EPA Releases Cleanup Plan For Former General Electric Plant Site in New York

The proposal would implement natural attenuation in a contaminated state superfund site that originates in Auburn, New York.

After several years of consideration, the Environmental Protection Agency has released its proposed plan to clean up a portion of a contaminated former General Electric plant in New York state. The agency plans to hold a public meeting at a local high school on Aug. 8 to solicit feedback from the community.

The contaminated state superfund site, referred to as the Cayuga County Groundwater Contamination site, originates in the city of Auburn and stretches to the village of Union Springs, affecting the towns of Fleming, Springport and Aurelius, according to The Auburn Citizen.

In its proposal, the EPA suggests implementing a process of “natural attenuation,” or a naturally occurring reduction of levels of volatile organic compounds, in the site’s Area 3. The site was originally divided into three areas based on the severity of contamination, with Area 1 being the most heavily contaminated and Area 3 being the least, the Citizen reported.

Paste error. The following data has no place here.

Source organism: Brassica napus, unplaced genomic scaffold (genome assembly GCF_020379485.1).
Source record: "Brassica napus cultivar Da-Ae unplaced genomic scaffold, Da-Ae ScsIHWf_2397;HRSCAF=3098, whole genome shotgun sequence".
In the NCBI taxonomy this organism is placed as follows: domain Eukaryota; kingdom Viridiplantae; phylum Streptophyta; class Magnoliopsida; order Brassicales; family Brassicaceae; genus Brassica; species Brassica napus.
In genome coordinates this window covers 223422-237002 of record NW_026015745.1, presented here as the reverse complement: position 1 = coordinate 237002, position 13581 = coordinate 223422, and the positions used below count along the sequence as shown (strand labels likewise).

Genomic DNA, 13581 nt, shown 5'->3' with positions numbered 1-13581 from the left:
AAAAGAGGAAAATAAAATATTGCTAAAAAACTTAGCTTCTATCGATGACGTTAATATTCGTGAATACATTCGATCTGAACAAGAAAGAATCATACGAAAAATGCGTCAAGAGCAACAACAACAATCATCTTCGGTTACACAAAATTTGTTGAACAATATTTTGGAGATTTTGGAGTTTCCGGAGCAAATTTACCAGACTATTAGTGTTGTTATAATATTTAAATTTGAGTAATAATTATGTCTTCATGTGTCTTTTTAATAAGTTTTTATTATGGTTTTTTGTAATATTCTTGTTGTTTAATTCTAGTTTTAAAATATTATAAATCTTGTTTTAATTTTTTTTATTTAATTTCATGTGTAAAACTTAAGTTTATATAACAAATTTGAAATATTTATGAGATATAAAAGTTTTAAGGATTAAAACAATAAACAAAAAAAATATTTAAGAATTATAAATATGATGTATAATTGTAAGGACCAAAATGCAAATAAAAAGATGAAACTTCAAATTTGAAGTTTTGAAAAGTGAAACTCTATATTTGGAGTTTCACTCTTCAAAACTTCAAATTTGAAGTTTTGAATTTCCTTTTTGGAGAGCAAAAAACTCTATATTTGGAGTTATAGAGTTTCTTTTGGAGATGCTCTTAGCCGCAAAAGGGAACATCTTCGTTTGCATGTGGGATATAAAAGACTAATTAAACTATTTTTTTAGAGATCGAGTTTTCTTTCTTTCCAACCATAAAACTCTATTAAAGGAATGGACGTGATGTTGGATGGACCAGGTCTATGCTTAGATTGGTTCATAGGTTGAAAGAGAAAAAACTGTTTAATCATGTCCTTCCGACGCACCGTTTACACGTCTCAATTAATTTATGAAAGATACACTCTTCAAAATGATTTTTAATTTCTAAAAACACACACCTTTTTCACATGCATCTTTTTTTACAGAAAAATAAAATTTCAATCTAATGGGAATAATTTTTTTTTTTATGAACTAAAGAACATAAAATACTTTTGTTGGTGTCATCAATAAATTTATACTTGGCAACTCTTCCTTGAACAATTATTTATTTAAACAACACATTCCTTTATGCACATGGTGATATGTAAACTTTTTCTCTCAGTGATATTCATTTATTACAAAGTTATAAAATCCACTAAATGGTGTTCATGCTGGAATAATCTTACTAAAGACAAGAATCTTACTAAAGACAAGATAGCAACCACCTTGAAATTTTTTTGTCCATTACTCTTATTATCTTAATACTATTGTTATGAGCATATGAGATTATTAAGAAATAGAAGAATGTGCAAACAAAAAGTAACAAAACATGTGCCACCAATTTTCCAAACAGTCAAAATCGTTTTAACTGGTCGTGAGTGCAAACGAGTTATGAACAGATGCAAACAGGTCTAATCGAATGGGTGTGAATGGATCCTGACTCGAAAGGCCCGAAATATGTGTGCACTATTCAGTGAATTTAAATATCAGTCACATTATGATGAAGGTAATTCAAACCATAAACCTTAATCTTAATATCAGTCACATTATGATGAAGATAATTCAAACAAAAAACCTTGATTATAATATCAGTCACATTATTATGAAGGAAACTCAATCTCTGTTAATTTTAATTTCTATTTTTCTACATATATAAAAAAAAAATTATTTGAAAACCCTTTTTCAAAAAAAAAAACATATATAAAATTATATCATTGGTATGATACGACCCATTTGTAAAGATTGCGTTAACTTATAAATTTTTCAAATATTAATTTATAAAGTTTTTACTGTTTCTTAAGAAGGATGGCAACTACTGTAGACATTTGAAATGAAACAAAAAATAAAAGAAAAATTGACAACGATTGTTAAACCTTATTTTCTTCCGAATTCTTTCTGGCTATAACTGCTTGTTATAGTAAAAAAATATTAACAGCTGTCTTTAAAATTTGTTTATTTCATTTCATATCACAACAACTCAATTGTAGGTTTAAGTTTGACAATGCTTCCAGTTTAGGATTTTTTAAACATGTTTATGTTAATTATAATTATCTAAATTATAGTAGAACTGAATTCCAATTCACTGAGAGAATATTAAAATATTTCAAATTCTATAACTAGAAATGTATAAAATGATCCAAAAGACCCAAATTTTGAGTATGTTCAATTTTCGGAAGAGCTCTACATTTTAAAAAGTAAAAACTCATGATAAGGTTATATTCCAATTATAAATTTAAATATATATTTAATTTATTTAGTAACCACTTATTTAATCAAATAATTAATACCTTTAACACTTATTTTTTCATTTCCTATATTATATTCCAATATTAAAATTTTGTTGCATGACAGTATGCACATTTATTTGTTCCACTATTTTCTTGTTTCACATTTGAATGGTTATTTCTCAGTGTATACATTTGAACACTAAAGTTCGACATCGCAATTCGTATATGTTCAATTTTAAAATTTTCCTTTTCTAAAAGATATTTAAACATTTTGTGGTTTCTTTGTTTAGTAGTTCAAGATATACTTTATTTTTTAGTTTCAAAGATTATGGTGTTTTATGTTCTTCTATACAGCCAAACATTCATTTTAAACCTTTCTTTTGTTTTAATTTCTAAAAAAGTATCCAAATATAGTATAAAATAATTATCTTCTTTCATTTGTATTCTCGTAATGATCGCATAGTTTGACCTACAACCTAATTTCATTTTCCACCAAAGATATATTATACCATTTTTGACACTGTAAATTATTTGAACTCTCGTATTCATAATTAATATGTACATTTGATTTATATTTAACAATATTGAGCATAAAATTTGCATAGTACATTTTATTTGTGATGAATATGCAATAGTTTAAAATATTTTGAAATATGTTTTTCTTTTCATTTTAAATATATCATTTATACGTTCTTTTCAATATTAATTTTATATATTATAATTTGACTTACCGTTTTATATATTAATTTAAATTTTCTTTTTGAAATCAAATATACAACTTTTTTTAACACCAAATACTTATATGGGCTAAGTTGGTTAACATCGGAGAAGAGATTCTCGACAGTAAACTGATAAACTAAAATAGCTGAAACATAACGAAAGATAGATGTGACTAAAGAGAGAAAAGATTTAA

“This proposed plan is one component of EPA’s long-term efforts to provide a cleanup for the Union Springs community,” Pete Lopez, an EPA regional administrator, said in a statement. “This plan reflects EPA’s commitment to prioritize the Superfund program and ensure that these sites are cleaned up as quickly and safely as possible.”

The first and second areas’ solutions include natural attenuation and bioremediation to promote the breakdown of volatile organic compounds, which can be dangerous to people’s health and the environment. The cleanup process for Area 1 began in 2016 and was estimated to cost General Electric nearly $23.5 million, the Citizen reported.

The plan for Area 3 was created based on data and trends observed by the EPA since it began sampling the site in 2002. After receiving public comments in 2012 and conducting a supplemental investigation, the EPA’s final cleanup proposal matched its initial recommended action of natural attenuation, the agency said.

Outside of the public meeting at Union Springs High School, additional public comments will be accepted until Aug. 27 and can be directed to [email protected].

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